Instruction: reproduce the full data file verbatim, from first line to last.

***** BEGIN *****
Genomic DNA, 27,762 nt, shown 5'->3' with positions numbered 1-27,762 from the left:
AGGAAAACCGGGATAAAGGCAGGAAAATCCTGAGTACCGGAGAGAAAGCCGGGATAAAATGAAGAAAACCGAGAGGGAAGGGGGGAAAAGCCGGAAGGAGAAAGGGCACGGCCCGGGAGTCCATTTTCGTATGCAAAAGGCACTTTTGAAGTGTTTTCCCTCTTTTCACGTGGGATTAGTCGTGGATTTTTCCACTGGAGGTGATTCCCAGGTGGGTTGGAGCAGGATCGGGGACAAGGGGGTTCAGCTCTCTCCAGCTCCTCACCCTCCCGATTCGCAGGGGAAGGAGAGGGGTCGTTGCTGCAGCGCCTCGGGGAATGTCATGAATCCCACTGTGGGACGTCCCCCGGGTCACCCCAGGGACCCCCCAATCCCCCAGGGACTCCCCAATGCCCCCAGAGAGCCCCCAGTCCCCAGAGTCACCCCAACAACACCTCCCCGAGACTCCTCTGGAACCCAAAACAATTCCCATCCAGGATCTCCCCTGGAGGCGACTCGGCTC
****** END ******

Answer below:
Genomic DNA, 27,762 nt, shown 5'->3' with positions numbered 1-27,762 from the left:
AGGAAAACCGGGATAAAGGCAGGAAAATCCTGAGTACCGGAGAGAAAGCCGGGATAAAATGAAGAAAACCGAGAGGGAAGGGGGGAAAAGCCGGAAGGAGAAAGGGCACGGCCCGGGAGTCCATTTTCGTATGCAAAAGGCACTTTTGAAGTGTTTTCCCTCTTTTCACGTGGGATTAGTCGTGGATTTTTCCACTGGAGGTGATTCCCAGGTGGGTTGGAGCAGGATCGGGGACAAGGGGGTTCAGCTCTCTCCAGCTCCTCACCCTCCCGATTCGCAGGGGAAGGAGAGGGGTCGTTGCTGCAGCGCCTCGGGGAATGTCATGAATCCCACTGTGGGACGTCCCCCGGGTCACCCCAGGGACCCCCCAATCCCCCAGGGACTCCCCAATGCCCCCAGAGAGCCCCCAGTCCCCAGAGTCACCCCAACAACACCTCCCCGAGACTCCTCTGGAACCCAAAACAATTCCCATCCAGGATCTCCCCTGGAGGCGACTCGGCTC